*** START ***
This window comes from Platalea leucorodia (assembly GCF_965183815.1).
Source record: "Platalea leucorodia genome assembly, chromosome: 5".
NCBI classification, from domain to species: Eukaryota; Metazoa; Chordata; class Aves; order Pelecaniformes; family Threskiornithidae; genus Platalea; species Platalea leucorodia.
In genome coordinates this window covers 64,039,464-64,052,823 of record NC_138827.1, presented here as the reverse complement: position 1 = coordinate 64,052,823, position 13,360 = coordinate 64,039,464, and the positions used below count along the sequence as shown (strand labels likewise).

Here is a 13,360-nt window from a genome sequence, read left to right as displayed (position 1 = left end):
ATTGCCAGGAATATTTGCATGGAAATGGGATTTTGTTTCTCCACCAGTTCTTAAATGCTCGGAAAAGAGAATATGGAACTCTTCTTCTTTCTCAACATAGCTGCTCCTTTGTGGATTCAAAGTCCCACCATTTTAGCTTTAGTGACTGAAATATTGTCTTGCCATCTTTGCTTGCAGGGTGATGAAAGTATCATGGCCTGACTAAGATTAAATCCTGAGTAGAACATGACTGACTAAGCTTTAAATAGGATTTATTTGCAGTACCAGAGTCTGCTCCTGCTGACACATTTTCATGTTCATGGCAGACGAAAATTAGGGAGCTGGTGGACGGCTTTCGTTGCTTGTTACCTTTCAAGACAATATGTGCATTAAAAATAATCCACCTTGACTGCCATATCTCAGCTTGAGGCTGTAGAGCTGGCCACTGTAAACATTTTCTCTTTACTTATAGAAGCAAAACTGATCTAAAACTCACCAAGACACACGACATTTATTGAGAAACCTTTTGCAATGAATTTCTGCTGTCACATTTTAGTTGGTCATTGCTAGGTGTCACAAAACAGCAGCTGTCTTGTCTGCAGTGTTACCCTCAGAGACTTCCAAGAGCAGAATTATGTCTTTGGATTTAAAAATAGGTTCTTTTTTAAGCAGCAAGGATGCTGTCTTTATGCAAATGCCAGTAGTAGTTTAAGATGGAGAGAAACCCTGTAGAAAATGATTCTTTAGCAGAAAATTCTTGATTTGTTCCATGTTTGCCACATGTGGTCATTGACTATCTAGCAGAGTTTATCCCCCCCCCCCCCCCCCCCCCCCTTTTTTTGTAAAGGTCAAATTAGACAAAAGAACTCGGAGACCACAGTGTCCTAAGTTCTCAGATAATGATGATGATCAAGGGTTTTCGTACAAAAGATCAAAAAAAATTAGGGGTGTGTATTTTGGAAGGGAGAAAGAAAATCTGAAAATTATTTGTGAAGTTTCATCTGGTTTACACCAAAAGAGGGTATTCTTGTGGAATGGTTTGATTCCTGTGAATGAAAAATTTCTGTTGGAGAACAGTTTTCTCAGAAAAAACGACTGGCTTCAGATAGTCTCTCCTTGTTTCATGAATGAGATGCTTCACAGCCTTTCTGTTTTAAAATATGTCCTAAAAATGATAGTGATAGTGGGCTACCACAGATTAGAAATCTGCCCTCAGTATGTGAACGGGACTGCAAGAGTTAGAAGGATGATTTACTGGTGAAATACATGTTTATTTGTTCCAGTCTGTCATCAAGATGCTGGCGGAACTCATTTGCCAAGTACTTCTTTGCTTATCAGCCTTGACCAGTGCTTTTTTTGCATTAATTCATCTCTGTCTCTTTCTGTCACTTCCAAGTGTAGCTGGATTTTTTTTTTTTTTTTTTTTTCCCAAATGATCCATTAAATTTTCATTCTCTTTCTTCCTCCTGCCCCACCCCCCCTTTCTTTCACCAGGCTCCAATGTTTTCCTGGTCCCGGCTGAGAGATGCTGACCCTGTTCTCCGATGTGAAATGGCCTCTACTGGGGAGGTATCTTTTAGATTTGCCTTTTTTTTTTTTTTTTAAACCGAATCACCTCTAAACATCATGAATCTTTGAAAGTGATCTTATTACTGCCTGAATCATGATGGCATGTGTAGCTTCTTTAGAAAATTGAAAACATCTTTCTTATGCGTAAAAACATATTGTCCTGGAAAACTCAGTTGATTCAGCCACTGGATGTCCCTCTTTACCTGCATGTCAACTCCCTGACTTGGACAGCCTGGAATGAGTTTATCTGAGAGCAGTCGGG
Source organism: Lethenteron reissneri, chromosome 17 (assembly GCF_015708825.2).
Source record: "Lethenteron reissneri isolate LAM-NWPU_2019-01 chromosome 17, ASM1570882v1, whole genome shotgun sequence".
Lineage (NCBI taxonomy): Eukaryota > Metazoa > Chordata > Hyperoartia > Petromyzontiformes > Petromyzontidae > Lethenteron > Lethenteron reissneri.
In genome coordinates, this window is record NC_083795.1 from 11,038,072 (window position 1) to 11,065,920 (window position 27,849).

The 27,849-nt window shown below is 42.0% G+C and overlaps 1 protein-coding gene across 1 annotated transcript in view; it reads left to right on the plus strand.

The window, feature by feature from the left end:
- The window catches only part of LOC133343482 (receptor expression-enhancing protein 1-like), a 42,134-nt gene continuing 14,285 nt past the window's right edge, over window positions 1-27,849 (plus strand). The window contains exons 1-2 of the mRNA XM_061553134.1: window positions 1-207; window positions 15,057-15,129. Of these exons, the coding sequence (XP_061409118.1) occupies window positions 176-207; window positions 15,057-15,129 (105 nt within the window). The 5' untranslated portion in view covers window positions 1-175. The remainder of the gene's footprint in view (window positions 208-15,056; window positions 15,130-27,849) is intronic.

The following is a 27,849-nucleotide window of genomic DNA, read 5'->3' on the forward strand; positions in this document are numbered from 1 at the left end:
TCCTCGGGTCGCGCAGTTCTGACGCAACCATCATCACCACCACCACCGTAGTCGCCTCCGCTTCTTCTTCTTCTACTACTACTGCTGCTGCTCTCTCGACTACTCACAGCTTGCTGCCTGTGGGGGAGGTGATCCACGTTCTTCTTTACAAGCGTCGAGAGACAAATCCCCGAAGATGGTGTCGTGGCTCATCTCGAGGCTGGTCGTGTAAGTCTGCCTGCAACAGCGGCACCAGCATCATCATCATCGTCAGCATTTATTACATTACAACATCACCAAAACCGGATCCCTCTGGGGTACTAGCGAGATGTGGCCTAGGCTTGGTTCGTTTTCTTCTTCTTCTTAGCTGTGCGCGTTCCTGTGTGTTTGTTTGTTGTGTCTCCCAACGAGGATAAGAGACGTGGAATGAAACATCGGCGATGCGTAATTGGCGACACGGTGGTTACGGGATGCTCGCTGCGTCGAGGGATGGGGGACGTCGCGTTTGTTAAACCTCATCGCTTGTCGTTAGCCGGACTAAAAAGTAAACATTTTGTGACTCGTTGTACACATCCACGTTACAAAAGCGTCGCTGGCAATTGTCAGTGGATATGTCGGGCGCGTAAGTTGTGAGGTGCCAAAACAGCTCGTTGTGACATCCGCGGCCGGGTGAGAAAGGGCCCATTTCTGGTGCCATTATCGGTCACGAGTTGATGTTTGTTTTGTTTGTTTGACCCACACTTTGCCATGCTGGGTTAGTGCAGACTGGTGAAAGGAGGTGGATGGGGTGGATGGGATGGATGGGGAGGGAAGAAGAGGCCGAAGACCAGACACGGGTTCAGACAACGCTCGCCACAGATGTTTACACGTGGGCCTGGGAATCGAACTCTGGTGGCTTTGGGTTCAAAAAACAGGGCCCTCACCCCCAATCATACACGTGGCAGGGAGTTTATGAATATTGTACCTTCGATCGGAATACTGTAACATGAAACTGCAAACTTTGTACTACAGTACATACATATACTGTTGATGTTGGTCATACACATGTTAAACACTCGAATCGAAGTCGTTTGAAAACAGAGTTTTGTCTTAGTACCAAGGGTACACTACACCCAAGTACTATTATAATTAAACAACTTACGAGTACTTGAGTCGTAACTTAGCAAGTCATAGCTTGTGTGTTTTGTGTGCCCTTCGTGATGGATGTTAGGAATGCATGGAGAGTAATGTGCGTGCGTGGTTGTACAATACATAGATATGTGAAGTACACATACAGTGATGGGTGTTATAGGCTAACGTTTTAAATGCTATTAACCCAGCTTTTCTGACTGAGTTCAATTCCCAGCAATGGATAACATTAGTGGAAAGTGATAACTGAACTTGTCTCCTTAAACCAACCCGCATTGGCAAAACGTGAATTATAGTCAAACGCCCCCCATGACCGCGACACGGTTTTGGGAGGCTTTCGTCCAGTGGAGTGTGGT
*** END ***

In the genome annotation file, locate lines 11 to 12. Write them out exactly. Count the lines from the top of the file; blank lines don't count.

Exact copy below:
The 27,849-nt window shown below is 42.0% G+C and overlaps 1 protein-coding gene across 1 annotated transcript in view; it reads left to right on the plus strand.

The window, feature by feature from the left end: